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Top 5 Child Custody Tips for the Holidays

The holidays are generally a time when families come together. But for separated or divorced parents, the holidays can make it feel like everything is falling apart. Child custody issues can arise at any time, but with travel and other family members involved, the holidays can make those issues even more difficult to deal with.

So here are five legal tips for dealing with child custody issues during the holidays, from our archives:

1. Child Custody Tips: How to Share the Kids During Holidays

You may have been through this already with your lawyer or therapist, but there are ways to plan for the holidays that can make it easier on parents and children. Doubling up on celebrations and getting all of the family involved, when possible, can ease the strain of shared custody, but it really comes down to putting the kids first.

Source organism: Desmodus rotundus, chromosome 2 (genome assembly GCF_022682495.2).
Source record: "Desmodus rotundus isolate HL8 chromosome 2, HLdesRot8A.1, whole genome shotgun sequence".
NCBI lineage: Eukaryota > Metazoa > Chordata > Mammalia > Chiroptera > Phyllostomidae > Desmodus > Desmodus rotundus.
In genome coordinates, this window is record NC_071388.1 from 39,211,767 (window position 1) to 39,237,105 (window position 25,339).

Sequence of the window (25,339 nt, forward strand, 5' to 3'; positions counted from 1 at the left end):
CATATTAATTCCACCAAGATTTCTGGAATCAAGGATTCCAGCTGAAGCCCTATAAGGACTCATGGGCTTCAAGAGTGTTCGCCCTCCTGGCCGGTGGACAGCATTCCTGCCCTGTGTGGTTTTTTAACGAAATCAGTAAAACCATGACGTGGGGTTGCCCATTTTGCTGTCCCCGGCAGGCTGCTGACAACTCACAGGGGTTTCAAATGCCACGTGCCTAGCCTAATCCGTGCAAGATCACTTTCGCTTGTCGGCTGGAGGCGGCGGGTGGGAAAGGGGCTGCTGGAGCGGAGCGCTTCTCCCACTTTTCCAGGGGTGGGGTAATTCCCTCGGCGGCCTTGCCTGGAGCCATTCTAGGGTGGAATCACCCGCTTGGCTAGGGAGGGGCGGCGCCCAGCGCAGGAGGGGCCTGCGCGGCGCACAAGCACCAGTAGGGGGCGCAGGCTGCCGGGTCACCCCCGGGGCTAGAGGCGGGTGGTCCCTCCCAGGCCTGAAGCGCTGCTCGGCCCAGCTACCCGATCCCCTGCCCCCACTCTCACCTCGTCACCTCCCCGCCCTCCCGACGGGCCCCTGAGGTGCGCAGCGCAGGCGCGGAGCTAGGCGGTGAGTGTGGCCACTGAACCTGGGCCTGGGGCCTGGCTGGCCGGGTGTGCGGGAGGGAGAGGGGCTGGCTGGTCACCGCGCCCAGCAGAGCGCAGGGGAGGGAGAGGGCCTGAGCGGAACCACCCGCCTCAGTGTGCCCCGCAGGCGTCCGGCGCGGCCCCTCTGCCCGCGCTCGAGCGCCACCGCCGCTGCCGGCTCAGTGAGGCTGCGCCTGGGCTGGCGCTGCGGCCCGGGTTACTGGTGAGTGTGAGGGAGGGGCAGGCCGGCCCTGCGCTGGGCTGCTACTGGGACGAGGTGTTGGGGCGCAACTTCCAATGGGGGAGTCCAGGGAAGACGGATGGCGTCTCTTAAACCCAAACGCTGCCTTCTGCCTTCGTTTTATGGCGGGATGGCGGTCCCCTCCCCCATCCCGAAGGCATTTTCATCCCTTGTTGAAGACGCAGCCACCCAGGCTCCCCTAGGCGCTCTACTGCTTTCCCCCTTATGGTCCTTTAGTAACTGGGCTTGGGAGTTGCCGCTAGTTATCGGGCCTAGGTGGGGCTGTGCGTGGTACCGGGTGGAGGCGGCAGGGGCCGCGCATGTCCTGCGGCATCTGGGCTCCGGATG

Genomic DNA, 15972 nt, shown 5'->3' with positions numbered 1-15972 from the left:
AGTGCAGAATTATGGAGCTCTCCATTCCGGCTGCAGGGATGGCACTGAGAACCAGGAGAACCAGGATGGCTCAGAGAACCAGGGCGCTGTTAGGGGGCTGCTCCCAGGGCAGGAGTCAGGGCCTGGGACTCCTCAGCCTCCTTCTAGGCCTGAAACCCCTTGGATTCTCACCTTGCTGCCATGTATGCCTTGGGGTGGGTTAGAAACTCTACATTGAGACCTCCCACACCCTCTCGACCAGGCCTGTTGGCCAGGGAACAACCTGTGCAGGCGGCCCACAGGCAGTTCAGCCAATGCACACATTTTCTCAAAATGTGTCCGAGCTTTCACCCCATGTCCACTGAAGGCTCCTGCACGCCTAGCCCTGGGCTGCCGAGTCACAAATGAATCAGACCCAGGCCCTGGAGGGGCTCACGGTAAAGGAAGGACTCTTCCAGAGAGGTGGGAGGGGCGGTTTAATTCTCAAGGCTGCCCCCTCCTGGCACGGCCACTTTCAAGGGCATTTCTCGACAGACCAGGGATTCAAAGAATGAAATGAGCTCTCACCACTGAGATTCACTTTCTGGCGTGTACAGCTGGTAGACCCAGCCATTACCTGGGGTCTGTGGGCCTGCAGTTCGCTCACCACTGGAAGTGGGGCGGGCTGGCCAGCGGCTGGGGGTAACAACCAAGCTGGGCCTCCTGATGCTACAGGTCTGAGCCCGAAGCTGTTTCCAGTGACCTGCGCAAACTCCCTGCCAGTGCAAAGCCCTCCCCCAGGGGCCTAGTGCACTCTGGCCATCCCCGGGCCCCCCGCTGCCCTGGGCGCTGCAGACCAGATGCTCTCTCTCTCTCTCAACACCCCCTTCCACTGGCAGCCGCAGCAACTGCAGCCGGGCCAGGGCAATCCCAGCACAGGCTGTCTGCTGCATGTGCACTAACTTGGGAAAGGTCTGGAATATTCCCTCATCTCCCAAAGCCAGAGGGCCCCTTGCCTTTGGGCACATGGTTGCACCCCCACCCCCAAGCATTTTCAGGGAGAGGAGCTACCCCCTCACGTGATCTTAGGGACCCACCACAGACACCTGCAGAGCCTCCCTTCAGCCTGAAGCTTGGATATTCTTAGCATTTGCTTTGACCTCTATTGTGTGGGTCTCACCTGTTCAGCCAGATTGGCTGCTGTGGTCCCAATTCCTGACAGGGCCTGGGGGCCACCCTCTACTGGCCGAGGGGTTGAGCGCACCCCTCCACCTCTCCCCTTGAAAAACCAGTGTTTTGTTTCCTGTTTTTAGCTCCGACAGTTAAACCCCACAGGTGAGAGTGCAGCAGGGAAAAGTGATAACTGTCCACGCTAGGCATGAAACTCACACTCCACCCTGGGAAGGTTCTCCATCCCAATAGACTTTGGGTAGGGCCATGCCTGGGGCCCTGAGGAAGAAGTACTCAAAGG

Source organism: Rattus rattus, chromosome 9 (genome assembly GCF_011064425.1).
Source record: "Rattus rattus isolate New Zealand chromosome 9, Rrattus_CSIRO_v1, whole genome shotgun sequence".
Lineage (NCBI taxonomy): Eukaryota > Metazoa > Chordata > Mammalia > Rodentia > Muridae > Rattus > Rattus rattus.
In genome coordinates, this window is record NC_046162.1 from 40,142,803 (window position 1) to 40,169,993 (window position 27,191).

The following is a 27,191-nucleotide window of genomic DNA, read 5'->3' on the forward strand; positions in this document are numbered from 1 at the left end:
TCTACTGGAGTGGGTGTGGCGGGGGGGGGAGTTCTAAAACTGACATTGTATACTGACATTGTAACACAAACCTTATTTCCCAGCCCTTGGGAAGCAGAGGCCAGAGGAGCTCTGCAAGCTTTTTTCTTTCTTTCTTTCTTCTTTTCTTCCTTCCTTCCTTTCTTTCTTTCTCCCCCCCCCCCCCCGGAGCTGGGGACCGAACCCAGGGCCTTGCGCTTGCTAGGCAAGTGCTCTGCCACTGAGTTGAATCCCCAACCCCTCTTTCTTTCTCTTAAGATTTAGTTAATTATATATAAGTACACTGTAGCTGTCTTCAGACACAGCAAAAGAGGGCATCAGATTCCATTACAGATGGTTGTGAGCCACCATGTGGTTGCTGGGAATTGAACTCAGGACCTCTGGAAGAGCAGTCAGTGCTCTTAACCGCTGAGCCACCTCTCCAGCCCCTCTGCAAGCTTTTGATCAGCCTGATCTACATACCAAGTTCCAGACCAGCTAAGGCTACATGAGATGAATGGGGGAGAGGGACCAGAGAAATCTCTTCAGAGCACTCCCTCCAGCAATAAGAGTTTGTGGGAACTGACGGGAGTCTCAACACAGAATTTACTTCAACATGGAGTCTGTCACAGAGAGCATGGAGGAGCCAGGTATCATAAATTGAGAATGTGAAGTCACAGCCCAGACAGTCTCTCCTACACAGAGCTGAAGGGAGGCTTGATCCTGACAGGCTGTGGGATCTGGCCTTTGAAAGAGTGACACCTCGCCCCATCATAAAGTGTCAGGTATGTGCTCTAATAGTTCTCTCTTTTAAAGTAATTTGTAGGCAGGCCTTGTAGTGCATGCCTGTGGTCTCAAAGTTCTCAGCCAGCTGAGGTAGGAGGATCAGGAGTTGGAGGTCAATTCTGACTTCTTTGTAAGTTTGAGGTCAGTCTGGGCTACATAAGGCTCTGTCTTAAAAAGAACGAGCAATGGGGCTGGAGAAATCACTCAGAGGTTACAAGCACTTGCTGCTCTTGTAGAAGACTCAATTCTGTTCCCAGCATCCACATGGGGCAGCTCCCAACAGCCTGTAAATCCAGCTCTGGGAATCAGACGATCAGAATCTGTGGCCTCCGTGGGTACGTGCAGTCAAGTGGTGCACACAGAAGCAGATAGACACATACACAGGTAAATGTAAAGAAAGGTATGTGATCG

2. 3 Common Child-Custody Holiday Disputes

Even the best laid child custody schemes can go awry. And identifying the possible issues, before they arise, can make them easier to avoid and deal with. Make sure both parents are clear on travel time, parenting time, and the time (and amount of) gifts.

3. How to Avoid Holiday Child-Custody Battles

Some holiday custody skirmishes are unavoidable, but that doesn't mean they need to become full-blown battles or even wars. Being familiar with the existing custody agreement, and being flexible about alterations to the agreement, can mean the difference between a custody conflict and an all-out clash.

4. 4 Tips for Making a Holiday Visitation Schedule

When it comes down to it, the most difficult aspect of child custody during the holidays is figuring out who will be where and when. The next hardest is part is making that schedule happen. Be realistic with the holiday itinerary and consider input from the kids, if possible.

5. Legal How-To: Modifying Holiday Child-Custody Plans Out of Court

And if you need to make changes to that holiday visitation schedule, don't dismay that it will mean more visits to the judge. There are ways to modify a child custody agreement away from the courtroom, so be familiar with your options.

If you're having trouble either making or modifying a child custody plan this holiday season, talk to an experienced local custody attorney today.

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